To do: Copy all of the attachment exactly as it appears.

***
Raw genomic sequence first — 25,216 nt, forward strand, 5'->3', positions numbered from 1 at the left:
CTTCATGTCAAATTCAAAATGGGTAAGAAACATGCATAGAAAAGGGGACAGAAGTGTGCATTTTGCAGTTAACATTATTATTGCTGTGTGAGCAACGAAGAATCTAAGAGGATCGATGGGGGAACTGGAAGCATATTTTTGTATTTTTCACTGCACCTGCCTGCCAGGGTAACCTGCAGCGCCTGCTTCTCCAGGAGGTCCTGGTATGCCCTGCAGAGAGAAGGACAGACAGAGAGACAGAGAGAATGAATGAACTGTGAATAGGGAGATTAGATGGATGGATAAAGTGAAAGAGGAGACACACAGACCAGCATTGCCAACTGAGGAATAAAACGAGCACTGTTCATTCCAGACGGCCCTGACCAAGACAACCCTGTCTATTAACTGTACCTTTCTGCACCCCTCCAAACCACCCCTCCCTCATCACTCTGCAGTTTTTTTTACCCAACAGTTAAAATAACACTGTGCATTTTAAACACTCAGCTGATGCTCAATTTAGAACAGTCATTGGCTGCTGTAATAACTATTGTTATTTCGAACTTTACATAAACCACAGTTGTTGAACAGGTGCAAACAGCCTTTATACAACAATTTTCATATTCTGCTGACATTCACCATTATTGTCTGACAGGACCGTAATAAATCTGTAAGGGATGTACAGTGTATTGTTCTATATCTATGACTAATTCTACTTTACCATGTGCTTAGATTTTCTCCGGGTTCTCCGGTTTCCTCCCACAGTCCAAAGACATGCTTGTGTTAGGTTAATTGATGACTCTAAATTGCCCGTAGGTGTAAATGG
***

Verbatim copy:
Raw genomic sequence first — 25,216 nt, forward strand, 5'->3', positions numbered from 1 at the left:
CTTCATGTCAAATTCAAAATGGGTAAGAAACATGCATAGAAAAGGGGACAGAAGTGTGCATTTTGCAGTTAACATTATTATTGCTGTGTGAGCAACGAAGAATCTAAGAGGATCGATGGGGGAACTGGAAGCATATTTTTGTATTTTTCACTGCACCTGCCTGCCAGGGTAACCTGCAGCGCCTGCTTCTCCAGGAGGTCCTGGTATGCCCTGCAGAGAGAAGGACAGACAGAGAGACAGAGAGAATGAATGAACTGTGAATAGGGAGATTAGATGGATGGATAAAGTGAAAGAGGAGACACACAGACCAGCATTGCCAACTGAGGAATAAAACGAGCACTGTTCATTCCAGACGGCCCTGACCAAGACAACCCTGTCTATTAACTGTACCTTTCTGCACCCCTCCAAACCACCCCTCCCTCATCACTCTGCAGTTTTTTTTACCCAACAGTTAAAATAACACTGTGCATTTTAAACACTCAGCTGATGCTCAATTTAGAACAGTCATTGGCTGCTGTAATAACTATTGTTATTTCGAACTTTACATAAACCACAGTTGTTGAACAGGTGCAAACAGCCTTTATACAACAATTTTCATATTCTGCTGACATTCACCATTATTGTCTGACAGGACCGTAATAAATCTGTAAGGGATGTACAGTGTATTGTTCTATATCTATGACTAATTCTACTTTACCATGTGCTTAGATTTTCTCCGGGTTCTCCGGTTTCCTCCCACAGTCCAAAGACATGCTTGTGTTAGGTTAATTGATGACTCTAAATTGCCCGTAGGTGTAAATGG